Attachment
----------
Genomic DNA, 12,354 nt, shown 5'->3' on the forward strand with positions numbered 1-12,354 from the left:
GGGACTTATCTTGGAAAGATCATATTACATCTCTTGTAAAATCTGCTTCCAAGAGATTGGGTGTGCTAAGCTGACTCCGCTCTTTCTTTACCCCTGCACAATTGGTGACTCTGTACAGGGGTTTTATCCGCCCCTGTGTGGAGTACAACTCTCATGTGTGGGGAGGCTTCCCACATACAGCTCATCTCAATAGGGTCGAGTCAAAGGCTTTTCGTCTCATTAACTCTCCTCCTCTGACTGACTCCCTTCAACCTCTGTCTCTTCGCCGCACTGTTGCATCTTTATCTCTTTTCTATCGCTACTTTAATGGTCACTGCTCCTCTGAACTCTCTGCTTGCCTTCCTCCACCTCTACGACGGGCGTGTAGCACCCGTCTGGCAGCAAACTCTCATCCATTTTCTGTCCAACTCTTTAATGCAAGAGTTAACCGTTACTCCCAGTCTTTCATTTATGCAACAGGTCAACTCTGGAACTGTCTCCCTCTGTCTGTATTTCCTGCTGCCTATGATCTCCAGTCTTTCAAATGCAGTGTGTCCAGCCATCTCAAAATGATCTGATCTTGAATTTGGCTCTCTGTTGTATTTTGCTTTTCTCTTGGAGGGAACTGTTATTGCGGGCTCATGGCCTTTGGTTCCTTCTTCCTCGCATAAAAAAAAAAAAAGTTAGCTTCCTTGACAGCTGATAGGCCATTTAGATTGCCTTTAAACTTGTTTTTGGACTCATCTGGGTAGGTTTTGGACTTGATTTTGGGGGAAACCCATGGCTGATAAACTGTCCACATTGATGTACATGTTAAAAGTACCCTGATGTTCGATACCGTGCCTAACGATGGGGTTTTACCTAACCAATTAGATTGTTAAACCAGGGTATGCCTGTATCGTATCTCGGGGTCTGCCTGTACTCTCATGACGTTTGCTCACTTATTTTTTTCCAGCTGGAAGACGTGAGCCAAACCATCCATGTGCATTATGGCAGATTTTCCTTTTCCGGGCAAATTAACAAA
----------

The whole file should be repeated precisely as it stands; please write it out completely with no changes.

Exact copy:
Genomic DNA, 12,354 nt, shown 5'->3' on the forward strand with positions numbered 1-12,354 from the left:
GGGACTTATCTTGGAAAGATCATATTACATCTCTTGTAAAATCTGCTTCCAAGAGATTGGGTGTGCTAAGCTGACTCCGCTCTTTCTTTACCCCTGCACAATTGGTGACTCTGTACAGGGGTTTTATCCGCCCCTGTGTGGAGTACAACTCTCATGTGTGGGGAGGCTTCCCACATACAGCTCATCTCAATAGGGTCGAGTCAAAGGCTTTTCGTCTCATTAACTCTCCTCCTCTGACTGACTCCCTTCAACCTCTGTCTCTTCGCCGCACTGTTGCATCTTTATCTCTTTTCTATCGCTACTTTAATGGTCACTGCTCCTCTGAACTCTCTGCTTGCCTTCCTCCACCTCTACGACGGGCGTGTAGCACCCGTCTGGCAGCAAACTCTCATCCATTTTCTGTCCAACTCTTTAATGCAAGAGTTAACCGTTACTCCCAGTCTTTCATTTATGCAACAGGTCAACTCTGGAACTGTCTCCCTCTGTCTGTATTTCCTGCTGCCTATGATCTCCAGTCTTTCAAATGCAGTGTGTCCAGCCATCTCAAAATGATCTGATCTTGAATTTGGCTCTCTGTTGTATTTTGCTTTTCTCTTGGAGGGAACTGTTATTGCGGGCTCATGGCCTTTGGTTCCTTCTTCCTCGCATAAAAAAAAAAAAAGTTAGCTTCCTTGACAGCTGATAGGCCATTTAGATTGCCTTTAAACTTGTTTTTGGACTCATCTGGGTAGGTTTTGGACTTGATTTTGGGGGAAACCCATGGCTGATAAACTGTCCACATTGATGTACATGTTAAAAGTACCCTGATGTTCGATACCGTGCCTAACGATGGGGTTTTACCTAACCAATTAGATTGTTAAACCAGGGTATGCCTGTATCGTATCTCGGGGTCTGCCTGTACTCTCATGACGTTTGCTCACTTATTTTTTTCCAGCTGGAAGACGTGAGCCAAACCATCCATGTGCATTATGGCAGATTTTCCTTTTCCGGGCAAATTAACAAA